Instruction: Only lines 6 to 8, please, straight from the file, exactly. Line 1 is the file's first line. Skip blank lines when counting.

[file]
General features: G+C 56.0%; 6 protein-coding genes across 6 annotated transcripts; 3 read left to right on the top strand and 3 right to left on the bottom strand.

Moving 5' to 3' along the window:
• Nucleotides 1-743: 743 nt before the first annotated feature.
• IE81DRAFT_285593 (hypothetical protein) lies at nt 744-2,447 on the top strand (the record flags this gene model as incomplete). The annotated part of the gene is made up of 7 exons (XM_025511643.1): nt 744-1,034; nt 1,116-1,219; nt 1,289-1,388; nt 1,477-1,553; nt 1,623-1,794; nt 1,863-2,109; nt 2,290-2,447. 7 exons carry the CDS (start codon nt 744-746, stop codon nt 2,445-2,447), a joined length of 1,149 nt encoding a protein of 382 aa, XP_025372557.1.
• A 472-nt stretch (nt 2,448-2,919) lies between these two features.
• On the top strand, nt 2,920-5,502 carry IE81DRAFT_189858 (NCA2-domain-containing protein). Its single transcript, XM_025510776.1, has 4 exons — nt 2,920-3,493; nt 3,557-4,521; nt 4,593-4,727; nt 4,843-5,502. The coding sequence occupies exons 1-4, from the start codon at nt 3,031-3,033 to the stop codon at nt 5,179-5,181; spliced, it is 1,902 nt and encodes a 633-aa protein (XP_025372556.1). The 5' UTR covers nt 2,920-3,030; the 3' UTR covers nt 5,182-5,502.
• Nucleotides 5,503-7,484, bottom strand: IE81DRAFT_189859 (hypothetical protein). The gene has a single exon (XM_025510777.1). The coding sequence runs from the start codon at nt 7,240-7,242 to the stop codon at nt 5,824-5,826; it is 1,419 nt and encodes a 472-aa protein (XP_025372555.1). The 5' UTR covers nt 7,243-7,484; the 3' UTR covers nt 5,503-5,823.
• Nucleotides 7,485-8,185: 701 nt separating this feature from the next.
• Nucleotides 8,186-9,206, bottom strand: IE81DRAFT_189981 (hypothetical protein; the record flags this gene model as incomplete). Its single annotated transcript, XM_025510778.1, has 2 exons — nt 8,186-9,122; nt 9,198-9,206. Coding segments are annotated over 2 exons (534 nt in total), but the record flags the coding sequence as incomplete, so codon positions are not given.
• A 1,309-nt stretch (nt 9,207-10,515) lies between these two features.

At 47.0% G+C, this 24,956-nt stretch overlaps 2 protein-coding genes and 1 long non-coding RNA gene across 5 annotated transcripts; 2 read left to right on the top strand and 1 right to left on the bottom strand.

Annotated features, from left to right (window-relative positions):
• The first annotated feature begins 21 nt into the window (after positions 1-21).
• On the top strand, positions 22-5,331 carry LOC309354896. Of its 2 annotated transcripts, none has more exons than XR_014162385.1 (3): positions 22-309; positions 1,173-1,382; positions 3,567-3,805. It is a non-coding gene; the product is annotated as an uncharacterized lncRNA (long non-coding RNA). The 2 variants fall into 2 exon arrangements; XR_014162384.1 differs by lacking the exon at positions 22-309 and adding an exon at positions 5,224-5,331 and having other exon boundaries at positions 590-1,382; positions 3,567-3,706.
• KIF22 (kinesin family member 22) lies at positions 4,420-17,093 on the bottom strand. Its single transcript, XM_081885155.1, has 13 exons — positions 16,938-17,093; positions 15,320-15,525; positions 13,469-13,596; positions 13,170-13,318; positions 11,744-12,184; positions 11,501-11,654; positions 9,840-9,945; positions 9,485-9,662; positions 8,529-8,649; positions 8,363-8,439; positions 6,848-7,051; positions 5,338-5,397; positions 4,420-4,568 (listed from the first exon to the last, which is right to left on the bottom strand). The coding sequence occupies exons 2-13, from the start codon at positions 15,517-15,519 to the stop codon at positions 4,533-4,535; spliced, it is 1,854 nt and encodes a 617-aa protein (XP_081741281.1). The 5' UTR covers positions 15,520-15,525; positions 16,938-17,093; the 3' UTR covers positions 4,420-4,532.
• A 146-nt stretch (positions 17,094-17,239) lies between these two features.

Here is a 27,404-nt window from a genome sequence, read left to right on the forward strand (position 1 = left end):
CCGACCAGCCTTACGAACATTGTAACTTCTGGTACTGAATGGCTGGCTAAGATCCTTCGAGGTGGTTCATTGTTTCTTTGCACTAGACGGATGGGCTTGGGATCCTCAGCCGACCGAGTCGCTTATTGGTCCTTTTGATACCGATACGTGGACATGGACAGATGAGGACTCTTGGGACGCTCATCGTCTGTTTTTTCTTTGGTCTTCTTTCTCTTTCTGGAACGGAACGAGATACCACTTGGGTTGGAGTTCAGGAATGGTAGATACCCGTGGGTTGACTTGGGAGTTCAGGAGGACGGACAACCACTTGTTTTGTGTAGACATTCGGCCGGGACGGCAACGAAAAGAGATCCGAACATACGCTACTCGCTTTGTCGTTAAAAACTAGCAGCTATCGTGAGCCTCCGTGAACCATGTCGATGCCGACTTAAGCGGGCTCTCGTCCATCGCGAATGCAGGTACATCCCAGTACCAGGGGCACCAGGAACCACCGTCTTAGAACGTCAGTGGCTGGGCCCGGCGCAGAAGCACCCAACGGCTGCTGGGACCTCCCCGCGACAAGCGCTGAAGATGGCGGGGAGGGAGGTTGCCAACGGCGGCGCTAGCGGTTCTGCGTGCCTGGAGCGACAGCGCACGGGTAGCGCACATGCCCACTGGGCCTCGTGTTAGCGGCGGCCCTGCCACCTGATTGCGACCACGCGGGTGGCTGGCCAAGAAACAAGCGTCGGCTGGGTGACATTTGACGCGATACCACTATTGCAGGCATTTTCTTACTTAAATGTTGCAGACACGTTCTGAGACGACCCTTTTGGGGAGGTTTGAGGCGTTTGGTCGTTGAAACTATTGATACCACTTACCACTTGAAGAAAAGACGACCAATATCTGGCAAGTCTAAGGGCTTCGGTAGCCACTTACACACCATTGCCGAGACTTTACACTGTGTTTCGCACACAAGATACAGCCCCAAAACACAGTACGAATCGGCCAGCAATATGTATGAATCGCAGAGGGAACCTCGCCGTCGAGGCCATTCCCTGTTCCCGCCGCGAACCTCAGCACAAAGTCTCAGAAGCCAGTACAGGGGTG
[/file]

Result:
• On the top strand, nt 2,920-5,502 carry IE81DRAFT_189858 (NCA2-domain-containing protein). Its single transcript, XM_025510776.1, has 4 exons — nt 2,920-3,493; nt 3,557-4,521; nt 4,593-4,727; nt 4,843-5,502. The coding sequence occupies exons 1-4, from the start codon at nt 3,031-3,033 to the stop codon at nt 5,179-5,181; spliced, it is 1,902 nt and encodes a 633-aa protein (XP_025372556.1). The 5' UTR covers nt 2,920-3,030; the 3' UTR covers nt 5,182-5,502.
• Nucleotides 5,503-7,484, bottom strand: IE81DRAFT_189859 (hypothetical protein). The gene has a single exon (XM_025510777.1). The coding sequence runs from the start codon at nt 7,240-7,242 to the stop codon at nt 5,824-5,826; it is 1,419 nt and encodes a 472-aa protein (XP_025372555.1). The 5' UTR covers nt 7,243-7,484; the 3' UTR covers nt 5,503-5,823.
• Nucleotides 7,485-8,185: 701 nt separating this feature from the next.